The hope and hype about African digital entrepreneurship, contrasted with the reality on the ground in local ecosystems.
In recent years, Africa has seen a digital entrepreneurship boom, with hundreds of millions of dollars poured into tech cities, entrepreneurship trainings, coworking spaces, innovation prizes, and investment funds. Politicians and technologists have offered Silicon Valley–influenced narratives of boundless opportunity and exponential growth, in which internet-enabled entrepreneurship allows Africa to “leapfrog” developmental stages to take a leading role in the digital revolution. This book contrasts these aspirations with empirical research about what is actually happening on the ground. The authors find that although the digital revolution has empowered local entrepreneurs, it does not untether local economies from the continent's structural legacies.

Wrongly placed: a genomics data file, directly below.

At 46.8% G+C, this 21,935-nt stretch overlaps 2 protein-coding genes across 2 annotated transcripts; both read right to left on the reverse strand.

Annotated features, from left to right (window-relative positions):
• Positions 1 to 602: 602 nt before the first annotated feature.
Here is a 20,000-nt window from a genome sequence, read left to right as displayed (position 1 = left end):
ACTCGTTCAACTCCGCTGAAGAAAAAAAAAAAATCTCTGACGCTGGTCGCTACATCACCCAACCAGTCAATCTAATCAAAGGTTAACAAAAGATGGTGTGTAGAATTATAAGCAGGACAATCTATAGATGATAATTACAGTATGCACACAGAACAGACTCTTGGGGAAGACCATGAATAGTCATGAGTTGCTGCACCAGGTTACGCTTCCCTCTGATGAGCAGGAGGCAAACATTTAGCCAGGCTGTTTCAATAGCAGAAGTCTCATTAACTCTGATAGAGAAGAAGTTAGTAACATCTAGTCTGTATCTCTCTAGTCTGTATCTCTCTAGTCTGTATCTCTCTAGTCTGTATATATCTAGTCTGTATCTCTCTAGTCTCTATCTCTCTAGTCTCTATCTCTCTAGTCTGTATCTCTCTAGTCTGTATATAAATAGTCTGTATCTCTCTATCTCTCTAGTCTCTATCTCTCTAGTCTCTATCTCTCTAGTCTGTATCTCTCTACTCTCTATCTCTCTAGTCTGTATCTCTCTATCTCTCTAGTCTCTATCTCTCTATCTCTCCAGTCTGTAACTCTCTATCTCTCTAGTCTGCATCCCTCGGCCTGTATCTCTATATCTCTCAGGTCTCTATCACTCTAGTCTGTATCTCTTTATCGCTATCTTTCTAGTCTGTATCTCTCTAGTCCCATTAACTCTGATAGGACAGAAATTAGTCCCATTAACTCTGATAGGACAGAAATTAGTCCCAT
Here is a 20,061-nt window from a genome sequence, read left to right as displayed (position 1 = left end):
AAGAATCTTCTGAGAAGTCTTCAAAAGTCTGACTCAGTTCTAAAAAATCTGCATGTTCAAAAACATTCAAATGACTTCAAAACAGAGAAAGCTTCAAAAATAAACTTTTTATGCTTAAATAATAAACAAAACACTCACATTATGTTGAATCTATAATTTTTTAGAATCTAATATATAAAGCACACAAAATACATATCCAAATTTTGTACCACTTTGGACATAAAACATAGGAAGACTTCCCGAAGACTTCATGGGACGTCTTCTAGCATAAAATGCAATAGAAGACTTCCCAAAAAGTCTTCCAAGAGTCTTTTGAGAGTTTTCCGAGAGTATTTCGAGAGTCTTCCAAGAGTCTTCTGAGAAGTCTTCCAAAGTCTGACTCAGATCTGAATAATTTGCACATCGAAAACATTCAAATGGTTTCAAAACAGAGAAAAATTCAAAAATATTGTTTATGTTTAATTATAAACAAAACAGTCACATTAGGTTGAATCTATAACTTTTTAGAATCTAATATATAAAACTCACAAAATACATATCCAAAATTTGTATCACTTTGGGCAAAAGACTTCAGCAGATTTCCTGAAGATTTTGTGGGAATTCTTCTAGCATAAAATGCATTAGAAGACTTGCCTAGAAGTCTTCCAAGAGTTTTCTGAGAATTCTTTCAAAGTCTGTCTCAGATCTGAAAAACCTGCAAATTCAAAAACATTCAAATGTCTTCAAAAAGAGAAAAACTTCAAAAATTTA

Drawing on a five-year research project, the authors show how entrepreneurs creatively and productively adapt digital technologies to local markets rather than dreaming of global dominance, achieving sustainable businesses by scaling based on relationships and customizing digital platform business models for African infrastructure challenge. The authors examine African entrepreneurial ecosystems; show that African digital entrepreneurs have begun to form a new professional class, becoming part of a relatively exclusive cultural and economic elite; and discuss the impact of Silicon Valley's mythologies and expectations. Finally, they consider the implications of their findings and offer recommendations to policymakers and others.
The open access edition of this book was made possible by generous funding from Arcadia – a charitable fund of Lisbet Rausing and Peter Baldwin and by Knowledge Unlatched.